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  # 949286 11-Dec-2013 12:20
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Those ones for down lights have a high frequency output so are not suitable for long wires like with landscape lighting.




Richard rich.ms

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  # 949305 11-Dec-2013 12:32
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Is the length restricted to minimise RF, or do the PSU's don't like driving inductive / capacitive loads ? The max length specced was 3m, which is half the distance I needed, but nevertheless, working well :-)




My thoughts are no longer my own and is probably representative of our media-controlled government


 
 
 
 


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  # 953095 16-Dec-2013 14:31
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Last weekend's foray into landscaping was 5 x 20w Halogen bollards, spaced 1.6m apart, with the central connection, or 3rd lamp, feeding a 5meter cable ( like a long-tailed "T") to a 105va electronic transformer. Used a standard 10amp extension cord for the wire - it's cheaper to buy a 25meter extension cord than purchasing dedicated landscaping wire - same diameter of 1.0mm ... , and then cut up and connect as required.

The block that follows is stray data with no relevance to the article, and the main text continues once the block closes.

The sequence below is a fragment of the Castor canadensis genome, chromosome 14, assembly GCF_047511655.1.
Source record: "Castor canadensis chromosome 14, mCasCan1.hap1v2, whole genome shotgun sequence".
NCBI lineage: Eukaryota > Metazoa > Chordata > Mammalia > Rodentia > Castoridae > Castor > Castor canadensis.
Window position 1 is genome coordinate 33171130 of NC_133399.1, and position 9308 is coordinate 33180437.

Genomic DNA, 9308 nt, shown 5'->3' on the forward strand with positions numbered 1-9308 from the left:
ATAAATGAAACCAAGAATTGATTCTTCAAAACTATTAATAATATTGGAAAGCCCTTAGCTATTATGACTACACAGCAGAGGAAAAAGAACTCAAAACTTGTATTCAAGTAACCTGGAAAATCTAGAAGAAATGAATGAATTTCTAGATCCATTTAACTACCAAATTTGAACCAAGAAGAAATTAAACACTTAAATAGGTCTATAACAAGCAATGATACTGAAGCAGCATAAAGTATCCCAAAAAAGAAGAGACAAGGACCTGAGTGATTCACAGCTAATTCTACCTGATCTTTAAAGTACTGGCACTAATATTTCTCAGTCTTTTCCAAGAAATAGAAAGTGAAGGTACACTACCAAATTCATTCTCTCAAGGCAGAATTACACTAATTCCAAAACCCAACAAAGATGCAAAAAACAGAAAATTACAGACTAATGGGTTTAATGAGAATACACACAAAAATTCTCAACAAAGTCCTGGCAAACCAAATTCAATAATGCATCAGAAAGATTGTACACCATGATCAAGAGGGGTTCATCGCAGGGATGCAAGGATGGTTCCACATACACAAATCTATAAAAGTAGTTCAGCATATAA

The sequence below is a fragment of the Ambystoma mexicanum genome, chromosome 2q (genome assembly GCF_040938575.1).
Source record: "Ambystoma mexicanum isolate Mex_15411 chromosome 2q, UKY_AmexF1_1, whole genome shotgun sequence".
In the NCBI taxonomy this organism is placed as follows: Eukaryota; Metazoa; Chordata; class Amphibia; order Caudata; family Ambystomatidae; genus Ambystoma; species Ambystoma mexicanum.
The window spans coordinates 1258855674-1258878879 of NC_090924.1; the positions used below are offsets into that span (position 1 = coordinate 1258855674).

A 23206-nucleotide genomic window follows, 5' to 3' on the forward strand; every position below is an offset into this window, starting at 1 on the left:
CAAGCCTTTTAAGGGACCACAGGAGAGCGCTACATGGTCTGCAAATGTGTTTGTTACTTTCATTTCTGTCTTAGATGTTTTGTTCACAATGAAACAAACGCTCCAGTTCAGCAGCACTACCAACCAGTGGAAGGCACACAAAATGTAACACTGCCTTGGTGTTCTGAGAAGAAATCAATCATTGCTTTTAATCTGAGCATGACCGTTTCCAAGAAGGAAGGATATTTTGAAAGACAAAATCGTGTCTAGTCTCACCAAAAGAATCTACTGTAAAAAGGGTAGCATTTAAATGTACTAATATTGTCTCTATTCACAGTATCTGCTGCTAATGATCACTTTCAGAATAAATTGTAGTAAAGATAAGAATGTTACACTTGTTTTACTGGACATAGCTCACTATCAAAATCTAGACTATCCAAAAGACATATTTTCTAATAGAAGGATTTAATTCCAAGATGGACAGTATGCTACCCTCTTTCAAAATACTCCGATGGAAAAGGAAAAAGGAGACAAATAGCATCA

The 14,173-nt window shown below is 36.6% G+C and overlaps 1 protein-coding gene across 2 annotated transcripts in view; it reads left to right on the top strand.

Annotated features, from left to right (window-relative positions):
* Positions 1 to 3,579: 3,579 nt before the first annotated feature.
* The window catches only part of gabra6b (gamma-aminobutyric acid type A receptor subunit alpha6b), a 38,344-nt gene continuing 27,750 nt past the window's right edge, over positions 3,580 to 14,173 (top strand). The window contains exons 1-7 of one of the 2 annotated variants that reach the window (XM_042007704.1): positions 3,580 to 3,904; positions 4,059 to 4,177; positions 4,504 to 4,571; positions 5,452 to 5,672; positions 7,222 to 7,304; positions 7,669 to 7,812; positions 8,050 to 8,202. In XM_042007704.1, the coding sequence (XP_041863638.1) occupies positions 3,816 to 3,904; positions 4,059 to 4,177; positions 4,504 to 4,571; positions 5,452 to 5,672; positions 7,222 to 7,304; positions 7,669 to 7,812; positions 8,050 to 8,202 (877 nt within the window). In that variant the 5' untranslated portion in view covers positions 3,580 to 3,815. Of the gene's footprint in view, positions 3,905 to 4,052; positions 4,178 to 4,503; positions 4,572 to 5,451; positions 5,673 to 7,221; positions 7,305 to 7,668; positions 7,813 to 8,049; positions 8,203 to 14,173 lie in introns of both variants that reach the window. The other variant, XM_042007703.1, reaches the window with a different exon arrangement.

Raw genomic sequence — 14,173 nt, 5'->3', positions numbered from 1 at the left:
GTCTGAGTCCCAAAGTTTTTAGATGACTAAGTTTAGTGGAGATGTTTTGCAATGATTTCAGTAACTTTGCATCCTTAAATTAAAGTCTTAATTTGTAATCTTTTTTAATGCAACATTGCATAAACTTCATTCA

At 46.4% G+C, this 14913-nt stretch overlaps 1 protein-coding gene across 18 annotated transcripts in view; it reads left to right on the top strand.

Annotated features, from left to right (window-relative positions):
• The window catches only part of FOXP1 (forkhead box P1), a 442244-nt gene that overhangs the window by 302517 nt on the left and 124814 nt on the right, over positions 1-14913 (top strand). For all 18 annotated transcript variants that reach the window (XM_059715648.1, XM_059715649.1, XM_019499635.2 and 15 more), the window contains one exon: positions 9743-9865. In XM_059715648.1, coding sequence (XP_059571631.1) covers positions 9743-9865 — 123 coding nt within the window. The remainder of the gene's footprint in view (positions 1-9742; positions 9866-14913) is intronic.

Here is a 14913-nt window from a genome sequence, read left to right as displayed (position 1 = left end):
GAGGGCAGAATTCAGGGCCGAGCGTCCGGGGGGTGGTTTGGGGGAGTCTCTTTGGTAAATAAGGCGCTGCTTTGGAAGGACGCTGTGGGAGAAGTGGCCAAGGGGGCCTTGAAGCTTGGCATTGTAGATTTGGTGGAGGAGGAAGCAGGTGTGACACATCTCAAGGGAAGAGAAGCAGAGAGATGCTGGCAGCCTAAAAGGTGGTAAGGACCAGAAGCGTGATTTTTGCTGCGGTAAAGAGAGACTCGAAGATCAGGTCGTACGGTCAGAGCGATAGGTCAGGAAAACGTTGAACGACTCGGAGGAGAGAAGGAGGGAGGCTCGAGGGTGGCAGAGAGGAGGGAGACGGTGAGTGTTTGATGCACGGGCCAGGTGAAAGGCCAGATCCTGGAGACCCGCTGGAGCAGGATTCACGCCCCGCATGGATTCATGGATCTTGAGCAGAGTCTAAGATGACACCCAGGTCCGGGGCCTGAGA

The result is dimmer than expected, but not disappointing actually - I do prefer the reduced light output, but I do know that it will be detrimental to the halogen lamp life expectancy ... my brief calcs show a 3.5volt voltage drop to the halogens - so from 11.5 v rated at the transformer, to 8v at the lamps ..

It's a moot point as I was not planning on running 100w worth of halogen ( actually 200w, as I have another 2 x 50w general illuminating lamps) for multiple hours during the evening - every 5 hours = 1Kw/h :-(

Will be hunting down some G4 LED equivalents, that work on AC - there are a few that purport to be direct plugin replacements for outdoor lights, but are probably designed to work with 12v 50Hz outdoor systems, but may not work with the 30-40Khz AC as output by the electronic transformers.





My thoughts are no longer my own and is probably representative of our media-controlled government